Fal. Yea; -I thank your pretty sweet wit for it; but look you pray, all you that kiss my lady peace at home, that our armies join not in a hot day; for, by the lord, I take but two shirts out with me, and I mean not to sweat extraordinarily: if it be a hot day, an I brandish any thing but a bottle, I would I might never spit white again. There is not a dangerous action can peep out his head, but I am thrust upon it: Well, I cannot last ever : But it was always yet the trick of our English nation, if they have a good thing, to make it too common. If

you

will needs say,

I am an old man, you should give me rest. I would to Heaven, my name were not so terrible to the enemy as it is. I were better to be eaten to death with a rust, than to be scoured to death with perpetual motion.

Ch. Just. Well, be honest, be honest; and Heaven bless your expedition

Fal. Will your lordship lend me a thousand pound, to furnish me forth?

Ch. Just. Not a penny, not a penny; you are too

impatient to hear crosses. Fare you well : Commend me to my cousin Westmoreland.

[Exeunt the Chief Justice and APPARITORS. Fal. If I do, fillip me with a three-man beetle.—A man can no more separate age and covetousness, than he can part young limbs and lechery-Boy!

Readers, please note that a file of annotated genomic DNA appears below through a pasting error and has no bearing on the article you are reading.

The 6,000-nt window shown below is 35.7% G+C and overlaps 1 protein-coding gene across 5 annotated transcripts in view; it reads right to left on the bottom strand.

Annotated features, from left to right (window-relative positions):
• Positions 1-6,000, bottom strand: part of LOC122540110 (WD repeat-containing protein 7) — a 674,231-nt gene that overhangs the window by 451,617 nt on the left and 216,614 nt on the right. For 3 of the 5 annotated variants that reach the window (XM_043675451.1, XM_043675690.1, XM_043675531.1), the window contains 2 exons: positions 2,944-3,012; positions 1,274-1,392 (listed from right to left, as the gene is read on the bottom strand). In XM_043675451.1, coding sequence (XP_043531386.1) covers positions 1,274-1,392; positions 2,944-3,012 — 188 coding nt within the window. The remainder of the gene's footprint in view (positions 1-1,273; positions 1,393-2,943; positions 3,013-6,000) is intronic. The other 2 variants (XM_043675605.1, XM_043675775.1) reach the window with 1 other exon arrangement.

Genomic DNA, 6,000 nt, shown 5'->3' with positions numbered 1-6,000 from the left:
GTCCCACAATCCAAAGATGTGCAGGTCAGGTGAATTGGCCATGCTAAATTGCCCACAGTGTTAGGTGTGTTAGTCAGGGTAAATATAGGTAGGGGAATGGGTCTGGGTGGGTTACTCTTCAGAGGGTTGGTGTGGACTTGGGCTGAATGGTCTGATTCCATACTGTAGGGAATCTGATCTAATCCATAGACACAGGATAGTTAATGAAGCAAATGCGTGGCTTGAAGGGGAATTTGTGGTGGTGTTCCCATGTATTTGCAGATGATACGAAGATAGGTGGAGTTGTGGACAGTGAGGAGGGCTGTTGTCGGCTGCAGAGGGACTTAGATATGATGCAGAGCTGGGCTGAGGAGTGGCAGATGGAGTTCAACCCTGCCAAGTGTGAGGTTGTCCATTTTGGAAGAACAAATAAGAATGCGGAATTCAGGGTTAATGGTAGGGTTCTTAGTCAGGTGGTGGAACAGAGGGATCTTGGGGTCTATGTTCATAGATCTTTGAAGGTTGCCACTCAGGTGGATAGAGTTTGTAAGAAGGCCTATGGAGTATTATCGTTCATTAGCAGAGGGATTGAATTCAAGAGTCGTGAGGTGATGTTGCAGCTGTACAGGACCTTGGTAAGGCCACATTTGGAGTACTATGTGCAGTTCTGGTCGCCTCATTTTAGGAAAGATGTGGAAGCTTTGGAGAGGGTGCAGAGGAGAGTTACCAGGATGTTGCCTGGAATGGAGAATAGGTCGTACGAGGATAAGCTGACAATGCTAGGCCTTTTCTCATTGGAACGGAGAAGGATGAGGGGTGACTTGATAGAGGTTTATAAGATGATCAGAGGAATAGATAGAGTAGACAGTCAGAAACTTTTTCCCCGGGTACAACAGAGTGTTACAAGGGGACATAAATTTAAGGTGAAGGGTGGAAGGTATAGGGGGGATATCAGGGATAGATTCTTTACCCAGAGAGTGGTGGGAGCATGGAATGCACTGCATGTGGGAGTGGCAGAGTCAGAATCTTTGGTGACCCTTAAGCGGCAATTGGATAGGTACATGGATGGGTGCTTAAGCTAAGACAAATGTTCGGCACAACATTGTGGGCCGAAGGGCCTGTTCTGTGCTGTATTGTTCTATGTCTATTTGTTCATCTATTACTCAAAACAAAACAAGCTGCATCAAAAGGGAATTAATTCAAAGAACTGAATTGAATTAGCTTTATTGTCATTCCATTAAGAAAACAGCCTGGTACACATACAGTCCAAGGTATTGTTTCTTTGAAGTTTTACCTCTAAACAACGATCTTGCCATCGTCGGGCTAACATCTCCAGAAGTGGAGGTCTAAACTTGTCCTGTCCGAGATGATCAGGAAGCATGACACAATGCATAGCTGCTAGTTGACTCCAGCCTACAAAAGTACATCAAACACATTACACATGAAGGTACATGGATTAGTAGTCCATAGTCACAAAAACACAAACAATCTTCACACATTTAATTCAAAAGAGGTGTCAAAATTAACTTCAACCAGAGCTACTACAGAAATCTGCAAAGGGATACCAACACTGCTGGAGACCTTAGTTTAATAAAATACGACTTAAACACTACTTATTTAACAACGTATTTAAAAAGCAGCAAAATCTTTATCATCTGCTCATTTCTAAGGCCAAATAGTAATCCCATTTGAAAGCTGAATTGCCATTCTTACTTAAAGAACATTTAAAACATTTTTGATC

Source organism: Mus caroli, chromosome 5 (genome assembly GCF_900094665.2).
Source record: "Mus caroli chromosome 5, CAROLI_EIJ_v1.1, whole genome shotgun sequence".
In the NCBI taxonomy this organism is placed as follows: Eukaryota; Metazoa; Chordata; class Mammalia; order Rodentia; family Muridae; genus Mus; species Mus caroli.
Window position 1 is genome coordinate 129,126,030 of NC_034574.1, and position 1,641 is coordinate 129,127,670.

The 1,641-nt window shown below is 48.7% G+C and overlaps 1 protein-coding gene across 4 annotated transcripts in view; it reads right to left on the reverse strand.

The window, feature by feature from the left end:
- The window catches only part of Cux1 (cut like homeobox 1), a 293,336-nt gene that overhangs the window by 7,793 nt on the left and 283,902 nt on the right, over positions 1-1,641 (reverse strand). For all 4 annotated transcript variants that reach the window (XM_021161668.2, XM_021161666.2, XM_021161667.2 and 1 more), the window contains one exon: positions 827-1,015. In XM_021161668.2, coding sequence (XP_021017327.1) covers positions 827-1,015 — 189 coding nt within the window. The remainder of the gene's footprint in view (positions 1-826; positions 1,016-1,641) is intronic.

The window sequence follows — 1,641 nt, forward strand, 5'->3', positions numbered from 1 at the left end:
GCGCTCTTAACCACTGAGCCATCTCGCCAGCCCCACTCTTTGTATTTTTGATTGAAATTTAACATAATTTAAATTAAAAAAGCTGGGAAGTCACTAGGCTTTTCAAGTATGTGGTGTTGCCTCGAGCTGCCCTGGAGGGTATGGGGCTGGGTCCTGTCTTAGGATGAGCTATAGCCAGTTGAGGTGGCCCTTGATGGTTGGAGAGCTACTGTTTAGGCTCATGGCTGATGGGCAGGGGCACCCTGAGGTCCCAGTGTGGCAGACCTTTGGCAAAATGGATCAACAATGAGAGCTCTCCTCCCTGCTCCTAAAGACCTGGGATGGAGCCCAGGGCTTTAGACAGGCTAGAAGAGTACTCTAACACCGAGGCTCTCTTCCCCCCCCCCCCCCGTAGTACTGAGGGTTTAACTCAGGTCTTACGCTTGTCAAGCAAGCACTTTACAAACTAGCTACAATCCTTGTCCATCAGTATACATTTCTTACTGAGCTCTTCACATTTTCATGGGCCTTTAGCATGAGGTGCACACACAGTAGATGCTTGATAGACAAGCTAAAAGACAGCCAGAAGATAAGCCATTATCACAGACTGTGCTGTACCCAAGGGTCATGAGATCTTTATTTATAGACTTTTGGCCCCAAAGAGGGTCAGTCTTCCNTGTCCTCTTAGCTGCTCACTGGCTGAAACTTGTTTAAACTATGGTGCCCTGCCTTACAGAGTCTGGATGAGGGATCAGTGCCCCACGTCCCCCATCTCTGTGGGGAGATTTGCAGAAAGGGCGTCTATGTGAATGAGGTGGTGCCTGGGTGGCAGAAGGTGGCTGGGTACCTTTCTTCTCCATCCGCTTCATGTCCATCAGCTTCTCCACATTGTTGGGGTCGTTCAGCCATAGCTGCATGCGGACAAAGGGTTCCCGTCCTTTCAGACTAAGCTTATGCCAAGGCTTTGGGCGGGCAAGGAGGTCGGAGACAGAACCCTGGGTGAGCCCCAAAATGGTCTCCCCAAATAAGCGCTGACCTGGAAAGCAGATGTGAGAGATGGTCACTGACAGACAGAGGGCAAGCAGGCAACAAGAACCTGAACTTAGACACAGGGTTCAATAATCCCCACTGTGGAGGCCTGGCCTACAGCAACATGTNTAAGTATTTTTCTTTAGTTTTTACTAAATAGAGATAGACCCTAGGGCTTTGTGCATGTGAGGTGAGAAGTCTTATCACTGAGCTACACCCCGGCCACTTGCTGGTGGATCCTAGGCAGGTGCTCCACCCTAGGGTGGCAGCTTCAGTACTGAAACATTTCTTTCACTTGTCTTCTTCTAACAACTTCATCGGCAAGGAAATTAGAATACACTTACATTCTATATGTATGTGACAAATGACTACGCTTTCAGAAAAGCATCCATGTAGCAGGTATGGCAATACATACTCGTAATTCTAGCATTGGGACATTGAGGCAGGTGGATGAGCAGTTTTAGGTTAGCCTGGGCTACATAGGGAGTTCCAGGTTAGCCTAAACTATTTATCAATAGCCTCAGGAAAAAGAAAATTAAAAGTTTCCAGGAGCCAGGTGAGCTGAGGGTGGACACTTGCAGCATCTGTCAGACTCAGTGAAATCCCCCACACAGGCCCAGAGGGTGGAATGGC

Page. Sir?
Fal. What

money

is in

my purse Page. Seven groats and two pence.

Fal. I can get no remedy against this consumption of the purse: borrowing only lingers and lingers it out, but the disease is incurable.-Go, bear this letter to my Lord of Lancaster; this to the Prince; this to the Earl of Westmoreland ; and this to old Mistress Ursula,—whom I have weekly sworn to marry, since I perceived the first white hair on my chin :---About it; you know where to find me. (Exit Page.] A plague of this gout! it plays the rogue with my great toe. It is no matter, if I do halt; I have the wars for my colour, and my pension shall seem the more reasonable: A good wit will make use of any thing; I will turn diseases to commodity.

[Exit.

SCENE II.

The ARCHBISHOP OF YORK's Palace, in Yorkshire.

The ARCHBISHOP OF YORK, LORD Hastings, Tho

MAS MOWBRAY (Earl Marshal), and two other GENTLEMEN discovered, seated.

They rise.

Archb. Thus have you heard our cause, and known

our means ;

And, my most noble friends, I pray you all,
Speak plainly your opinions of our hopes.

Hast. Our present musters grow upon the file
To five and twenty thousand men of choice;
And our supplies live largely in the hope
Of great Northumberland, whose bosom burns